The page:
Aspects of the Red Cross and Red Crescent's traditional advocacy role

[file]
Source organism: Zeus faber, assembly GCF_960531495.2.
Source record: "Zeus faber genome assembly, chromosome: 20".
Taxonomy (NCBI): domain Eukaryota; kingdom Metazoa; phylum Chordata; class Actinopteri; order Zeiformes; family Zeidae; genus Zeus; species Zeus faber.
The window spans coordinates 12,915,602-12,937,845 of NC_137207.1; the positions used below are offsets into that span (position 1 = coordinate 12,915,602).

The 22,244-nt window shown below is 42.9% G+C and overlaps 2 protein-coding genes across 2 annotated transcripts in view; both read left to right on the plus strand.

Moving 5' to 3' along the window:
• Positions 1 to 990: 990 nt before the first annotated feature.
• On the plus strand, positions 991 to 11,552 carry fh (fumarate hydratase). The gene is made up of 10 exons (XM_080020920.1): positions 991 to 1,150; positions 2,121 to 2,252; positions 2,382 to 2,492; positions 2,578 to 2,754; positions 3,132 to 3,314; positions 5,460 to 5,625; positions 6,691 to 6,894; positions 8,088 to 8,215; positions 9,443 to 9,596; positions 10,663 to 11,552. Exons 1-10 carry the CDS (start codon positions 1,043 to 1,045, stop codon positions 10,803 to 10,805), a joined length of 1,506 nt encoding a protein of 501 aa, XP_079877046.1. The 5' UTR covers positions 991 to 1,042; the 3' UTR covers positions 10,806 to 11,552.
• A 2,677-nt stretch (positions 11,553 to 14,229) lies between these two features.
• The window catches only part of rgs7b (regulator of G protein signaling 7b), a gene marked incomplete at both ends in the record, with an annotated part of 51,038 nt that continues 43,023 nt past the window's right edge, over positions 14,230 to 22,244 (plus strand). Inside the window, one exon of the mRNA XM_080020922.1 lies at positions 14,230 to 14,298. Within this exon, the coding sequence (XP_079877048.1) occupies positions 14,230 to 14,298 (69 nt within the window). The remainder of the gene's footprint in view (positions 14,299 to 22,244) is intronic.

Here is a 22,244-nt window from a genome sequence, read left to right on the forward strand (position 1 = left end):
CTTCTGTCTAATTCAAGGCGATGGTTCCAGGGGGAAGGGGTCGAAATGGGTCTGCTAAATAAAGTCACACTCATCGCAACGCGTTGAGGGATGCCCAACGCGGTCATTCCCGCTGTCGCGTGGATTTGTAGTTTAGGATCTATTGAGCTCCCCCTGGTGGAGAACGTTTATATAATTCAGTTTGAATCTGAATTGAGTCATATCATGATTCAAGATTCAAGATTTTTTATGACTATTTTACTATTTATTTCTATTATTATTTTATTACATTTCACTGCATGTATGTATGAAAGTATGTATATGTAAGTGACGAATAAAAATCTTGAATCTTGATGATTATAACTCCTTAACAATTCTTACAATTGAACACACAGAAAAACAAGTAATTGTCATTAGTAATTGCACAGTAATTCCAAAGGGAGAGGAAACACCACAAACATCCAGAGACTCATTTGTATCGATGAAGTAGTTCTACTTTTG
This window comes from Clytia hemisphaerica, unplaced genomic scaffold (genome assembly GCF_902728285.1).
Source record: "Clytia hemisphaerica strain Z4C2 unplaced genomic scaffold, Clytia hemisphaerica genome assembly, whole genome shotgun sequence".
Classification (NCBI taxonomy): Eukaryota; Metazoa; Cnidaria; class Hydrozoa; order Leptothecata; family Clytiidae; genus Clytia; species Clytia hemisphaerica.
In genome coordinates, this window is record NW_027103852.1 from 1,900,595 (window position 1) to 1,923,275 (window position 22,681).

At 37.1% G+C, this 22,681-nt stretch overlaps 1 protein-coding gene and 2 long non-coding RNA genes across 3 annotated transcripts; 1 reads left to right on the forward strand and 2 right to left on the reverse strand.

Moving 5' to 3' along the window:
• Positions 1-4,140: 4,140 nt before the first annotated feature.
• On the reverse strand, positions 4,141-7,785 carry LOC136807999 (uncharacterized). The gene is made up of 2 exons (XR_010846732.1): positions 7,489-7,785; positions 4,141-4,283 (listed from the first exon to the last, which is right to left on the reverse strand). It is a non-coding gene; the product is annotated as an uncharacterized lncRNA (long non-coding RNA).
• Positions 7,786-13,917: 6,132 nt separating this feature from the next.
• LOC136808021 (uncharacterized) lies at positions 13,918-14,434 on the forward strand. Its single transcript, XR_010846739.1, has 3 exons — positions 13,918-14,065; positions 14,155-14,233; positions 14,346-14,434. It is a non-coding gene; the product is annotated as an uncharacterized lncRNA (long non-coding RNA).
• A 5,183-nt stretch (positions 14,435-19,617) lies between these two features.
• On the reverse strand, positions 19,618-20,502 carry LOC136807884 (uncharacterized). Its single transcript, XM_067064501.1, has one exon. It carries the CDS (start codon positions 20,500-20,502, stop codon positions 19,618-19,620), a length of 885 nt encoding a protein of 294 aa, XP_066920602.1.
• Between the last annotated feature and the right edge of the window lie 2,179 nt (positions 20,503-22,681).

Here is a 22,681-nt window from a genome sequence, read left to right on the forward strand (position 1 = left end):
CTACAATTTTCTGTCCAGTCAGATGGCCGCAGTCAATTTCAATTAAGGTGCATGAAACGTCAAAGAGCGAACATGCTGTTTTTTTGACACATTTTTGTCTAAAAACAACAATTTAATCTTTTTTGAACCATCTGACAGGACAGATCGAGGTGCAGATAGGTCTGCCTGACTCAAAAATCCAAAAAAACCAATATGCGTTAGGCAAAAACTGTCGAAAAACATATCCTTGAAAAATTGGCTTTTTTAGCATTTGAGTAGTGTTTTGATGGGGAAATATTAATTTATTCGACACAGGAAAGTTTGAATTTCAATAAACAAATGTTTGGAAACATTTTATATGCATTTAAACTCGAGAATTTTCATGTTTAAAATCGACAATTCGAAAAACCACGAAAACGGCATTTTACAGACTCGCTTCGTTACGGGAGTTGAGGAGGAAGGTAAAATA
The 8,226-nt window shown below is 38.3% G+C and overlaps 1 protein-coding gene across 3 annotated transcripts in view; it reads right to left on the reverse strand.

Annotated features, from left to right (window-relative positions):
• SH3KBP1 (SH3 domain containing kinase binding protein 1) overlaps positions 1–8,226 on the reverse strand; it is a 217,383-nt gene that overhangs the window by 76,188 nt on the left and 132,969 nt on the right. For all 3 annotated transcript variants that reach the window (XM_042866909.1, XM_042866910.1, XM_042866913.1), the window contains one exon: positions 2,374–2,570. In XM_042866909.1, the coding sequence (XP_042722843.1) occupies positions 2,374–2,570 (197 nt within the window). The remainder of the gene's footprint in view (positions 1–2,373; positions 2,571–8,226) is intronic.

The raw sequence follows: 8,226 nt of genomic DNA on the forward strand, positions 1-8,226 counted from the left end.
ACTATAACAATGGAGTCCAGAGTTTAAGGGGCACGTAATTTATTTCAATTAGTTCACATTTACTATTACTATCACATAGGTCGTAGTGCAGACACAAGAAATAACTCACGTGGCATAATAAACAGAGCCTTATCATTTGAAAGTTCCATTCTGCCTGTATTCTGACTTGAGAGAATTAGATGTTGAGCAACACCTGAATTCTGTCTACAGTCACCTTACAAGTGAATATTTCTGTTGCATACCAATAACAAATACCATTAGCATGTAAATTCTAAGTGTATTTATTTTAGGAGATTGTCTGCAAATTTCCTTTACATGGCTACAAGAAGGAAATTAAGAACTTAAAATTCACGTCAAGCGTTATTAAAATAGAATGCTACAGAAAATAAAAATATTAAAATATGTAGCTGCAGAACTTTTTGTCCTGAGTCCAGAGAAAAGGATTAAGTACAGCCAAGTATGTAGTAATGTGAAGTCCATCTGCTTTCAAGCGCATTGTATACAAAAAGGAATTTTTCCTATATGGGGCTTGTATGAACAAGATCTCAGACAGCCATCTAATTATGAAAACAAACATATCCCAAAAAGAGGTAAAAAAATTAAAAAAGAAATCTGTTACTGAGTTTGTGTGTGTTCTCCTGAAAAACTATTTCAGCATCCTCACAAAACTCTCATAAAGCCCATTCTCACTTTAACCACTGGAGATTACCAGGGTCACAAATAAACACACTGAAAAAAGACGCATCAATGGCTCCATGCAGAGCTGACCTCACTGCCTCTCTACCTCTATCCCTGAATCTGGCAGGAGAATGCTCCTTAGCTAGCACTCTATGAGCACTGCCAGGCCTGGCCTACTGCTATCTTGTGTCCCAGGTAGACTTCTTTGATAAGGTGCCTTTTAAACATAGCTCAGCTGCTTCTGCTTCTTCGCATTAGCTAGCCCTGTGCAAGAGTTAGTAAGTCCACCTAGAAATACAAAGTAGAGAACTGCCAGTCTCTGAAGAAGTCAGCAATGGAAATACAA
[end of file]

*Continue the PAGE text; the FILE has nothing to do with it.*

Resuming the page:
Advocacy generally means to take someone's part, or to argue on behalf of a cause. It may be undertaken privately or publicly; cautiously or vigorously. The Movement has long been an advocate on behalf of the victims, perhaps especially those of armed conflict, but also on behalf of related human itarian causes, such as the successive Geneva Conventions and their Additional Protocols [6 ] , and primary health care [7 ] . At the same time, the components of the Movement have operated within certain parameters which do not constrain the freedom of action of other advocacy groups. These include the Fundamental Principles of Neutrality, Impartiality and Unity; the global scope of the Movement and the need to consider differing viewpoints and traditions; and the recognized roles of the components of the Movement under international humanitarian law, which give the ICRC and National Societies, in particular, a privileged role and responsibility in relation to victims of armed conflicts 8 ] . This special status under international humanitarian law [9 ] , and the wider role of National Societies as auxiliaries to the public authorities of their respective countries in the humanitarian field [10 ] , has necessarily required the maintenance of a relationship of trust with governments.